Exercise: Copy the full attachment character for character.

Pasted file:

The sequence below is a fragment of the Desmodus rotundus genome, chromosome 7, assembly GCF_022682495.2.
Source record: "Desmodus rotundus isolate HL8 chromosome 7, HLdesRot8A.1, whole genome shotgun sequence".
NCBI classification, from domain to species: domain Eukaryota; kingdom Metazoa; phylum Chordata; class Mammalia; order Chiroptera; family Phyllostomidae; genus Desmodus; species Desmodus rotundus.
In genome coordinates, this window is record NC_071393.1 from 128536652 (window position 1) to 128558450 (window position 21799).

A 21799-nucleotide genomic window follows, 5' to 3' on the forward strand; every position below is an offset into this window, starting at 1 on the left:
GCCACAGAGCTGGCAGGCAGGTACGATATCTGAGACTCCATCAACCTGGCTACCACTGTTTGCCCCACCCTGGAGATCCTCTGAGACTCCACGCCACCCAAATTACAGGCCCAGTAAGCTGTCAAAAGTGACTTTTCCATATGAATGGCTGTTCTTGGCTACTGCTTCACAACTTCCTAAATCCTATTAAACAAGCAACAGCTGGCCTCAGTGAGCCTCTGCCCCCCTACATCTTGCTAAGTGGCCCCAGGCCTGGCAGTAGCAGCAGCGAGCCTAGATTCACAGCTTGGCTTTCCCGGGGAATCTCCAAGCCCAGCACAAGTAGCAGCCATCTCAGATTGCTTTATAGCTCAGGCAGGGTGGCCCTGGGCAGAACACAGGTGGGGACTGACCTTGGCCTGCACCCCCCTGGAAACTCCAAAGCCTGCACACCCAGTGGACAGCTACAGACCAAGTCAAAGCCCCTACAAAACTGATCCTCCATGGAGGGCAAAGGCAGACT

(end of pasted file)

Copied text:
The sequence below is a fragment of the Desmodus rotundus genome, chromosome 7, assembly GCF_022682495.2.
Source record: "Desmodus rotundus isolate HL8 chromosome 7, HLdesRot8A.1, whole genome shotgun sequence".
NCBI classification, from domain to species: domain Eukaryota; kingdom Metazoa; phylum Chordata; class Mammalia; order Chiroptera; family Phyllostomidae; genus Desmodus; species Desmodus rotundus.
In genome coordinates, this window is record NC_071393.1 from 128536652 (window position 1) to 128558450 (window position 21799).

A 21799-nucleotide genomic window follows, 5' to 3' on the forward strand; every position below is an offset into this window, starting at 1 on the left:
GCCACAGAGCTGGCAGGCAGGTACGATATCTGAGACTCCATCAACCTGGCTACCACTGTTTGCCCCACCCTGGAGATCCTCTGAGACTCCACGCCACCCAAATTACAGGCCCAGTAAGCTGTCAAAAGTGACTTTTCCATATGAATGGCTGTTCTTGGCTACTGCTTCACAACTTCCTAAATCCTATTAAACAAGCAACAGCTGGCCTCAGTGAGCCTCTGCCCCCCTACATCTTGCTAAGTGGCCCCAGGCCTGGCAGTAGCAGCAGCGAGCCTAGATTCACAGCTTGGCTTTCCCGGGGAATCTCCAAGCCCAGCACAAGTAGCAGCCATCTCAGATTGCTTTATAGCTCAGGCAGGGTGGCCCTGGGCAGAACACAGGTGGGGACTGACCTTGGCCTGCACCCCCCTGGAAACTCCAAAGCCTGCACACCCAGTGGACAGCTACAGACCAAGTCAAAGCCCCTACAAAACTGATCCTCCATGGAGGGCAAAGGCAGACT